Heritage buildings from another era a problem for living faith communities

Hamilton Deputy Mayor Gordon Chesterman says the pending loss of the presbytery beside Hamilton’s Cathedral of the Blessed Virgin Mary, is sad news for Hamilton East as the building was a “fantastic link” to another era.

The situation in Hamilton raises an issue that is becoming a problem for church communities throughout New Zealand – the custodianship of heritage buildings from another era that are no longer fit for use by faith communities living in the present era.

Cathedral administrator Father Richard Laurenson said the presbytery is in a poor state and no longer appropriate for today’s use.

“There are cracks all over the building and the mortar is falling out from between the bricks,” he said.

“I was talking last Wednesday to some of our priests who have lived in the presbytery,” Laurenson said in his recent newsletter.

“No one told me that they loved living in the house.”

“It was designed by religious priests of the Benedictine variety to live in according to their ways, incorporating room for stables, wharepaku and copper at the back of the property.”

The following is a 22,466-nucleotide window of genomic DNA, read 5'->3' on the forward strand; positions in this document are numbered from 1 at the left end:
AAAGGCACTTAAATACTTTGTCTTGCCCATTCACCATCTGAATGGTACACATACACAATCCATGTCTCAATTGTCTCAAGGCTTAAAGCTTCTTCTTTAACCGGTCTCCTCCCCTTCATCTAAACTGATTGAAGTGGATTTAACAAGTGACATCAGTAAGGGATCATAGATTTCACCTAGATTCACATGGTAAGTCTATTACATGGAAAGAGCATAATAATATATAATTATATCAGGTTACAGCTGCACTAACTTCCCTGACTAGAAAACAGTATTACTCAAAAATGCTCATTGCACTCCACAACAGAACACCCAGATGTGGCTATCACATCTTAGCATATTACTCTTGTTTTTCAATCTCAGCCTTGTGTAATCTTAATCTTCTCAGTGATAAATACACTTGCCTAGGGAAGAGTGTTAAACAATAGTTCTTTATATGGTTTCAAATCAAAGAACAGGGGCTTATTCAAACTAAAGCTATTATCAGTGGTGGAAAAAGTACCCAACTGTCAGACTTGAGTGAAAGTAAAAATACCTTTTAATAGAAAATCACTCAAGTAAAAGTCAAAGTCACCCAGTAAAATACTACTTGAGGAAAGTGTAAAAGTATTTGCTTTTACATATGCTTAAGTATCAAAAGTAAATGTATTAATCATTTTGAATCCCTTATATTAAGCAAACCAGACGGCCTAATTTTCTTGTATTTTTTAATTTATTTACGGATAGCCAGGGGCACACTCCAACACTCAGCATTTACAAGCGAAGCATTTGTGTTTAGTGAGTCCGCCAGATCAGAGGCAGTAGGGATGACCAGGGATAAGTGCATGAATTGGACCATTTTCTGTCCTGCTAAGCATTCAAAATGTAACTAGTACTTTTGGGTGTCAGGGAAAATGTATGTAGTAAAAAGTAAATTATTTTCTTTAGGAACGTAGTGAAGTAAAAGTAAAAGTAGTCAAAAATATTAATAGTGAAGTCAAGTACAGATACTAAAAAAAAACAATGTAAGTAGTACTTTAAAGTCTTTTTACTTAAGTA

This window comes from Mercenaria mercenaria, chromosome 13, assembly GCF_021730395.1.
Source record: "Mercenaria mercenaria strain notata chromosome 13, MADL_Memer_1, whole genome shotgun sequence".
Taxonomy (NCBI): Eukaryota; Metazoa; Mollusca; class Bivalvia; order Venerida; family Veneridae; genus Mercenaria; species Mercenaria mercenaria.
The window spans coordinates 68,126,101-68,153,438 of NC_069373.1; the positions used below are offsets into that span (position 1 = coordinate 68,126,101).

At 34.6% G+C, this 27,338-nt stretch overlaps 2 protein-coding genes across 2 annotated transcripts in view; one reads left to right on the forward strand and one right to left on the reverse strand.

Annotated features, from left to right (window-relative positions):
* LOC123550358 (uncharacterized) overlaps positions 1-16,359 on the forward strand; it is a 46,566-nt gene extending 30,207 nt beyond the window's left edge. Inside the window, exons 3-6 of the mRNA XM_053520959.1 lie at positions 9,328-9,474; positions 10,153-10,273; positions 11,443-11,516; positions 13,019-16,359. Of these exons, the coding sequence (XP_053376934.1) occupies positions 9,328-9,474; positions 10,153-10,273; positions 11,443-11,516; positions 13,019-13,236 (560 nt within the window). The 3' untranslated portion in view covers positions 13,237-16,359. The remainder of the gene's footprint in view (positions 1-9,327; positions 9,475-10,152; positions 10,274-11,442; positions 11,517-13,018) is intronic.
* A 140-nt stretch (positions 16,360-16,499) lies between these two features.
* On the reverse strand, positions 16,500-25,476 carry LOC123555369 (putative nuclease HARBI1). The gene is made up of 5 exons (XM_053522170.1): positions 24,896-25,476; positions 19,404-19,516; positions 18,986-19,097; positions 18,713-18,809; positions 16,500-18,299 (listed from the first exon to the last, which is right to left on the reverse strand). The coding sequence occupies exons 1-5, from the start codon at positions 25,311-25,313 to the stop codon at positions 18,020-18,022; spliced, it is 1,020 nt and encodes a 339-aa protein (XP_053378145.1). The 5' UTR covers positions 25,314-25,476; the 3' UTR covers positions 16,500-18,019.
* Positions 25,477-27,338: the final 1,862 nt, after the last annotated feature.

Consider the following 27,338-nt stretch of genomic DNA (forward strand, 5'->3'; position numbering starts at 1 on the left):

“Since then much has changed in Hamilton, but the house firmly remained unchangeable, in spite of a myriad of attempts to improve it.”

Laurenson said an historic photographic record has been taken of the house.

Plans are in place to salvage items like woodwork, flooring, fireplaces, stairs and they will be incorporated into the new home.

The presbytery is the oldest surviving building within the city’s Catholic precinct in Hamilton East.

It was opened in 1912, the same year as the old St Mary’s Church.

The Church was demolished in 1974.

The Hamilton diocese has already gained approval to demolish the nearby Euphrasie House which was built in 1939.

The request to demolish the brick and cement building was made by the Parish Council and approved by Bishop Stephen Lowe.

An architectural historian, Dr Ann McEwan, said the presbytery was a significant heritage building and had retained a high level of authenticity.

“If it goes, it’s just another building in Hamilton East to disappear and the loss of it will erode that character people go to a great deal of length to protect,” McEwan said.

McEwan said the presbytery wasn’t on the schedule of heritage buildings in the council’s District Plan and therefore wasn’t afforded any formal protection.

“If the Hamilton City Council had added new items to its District Plan heritage schedule, instead of just rolling it over, then the presbytery could have been added.”

“Ultimately the council can take credit for not funding the District Plan review to a level that new items could have been added,” she said.


Additional reading

News category: New Zealand, Top Story.

Tags: , , ,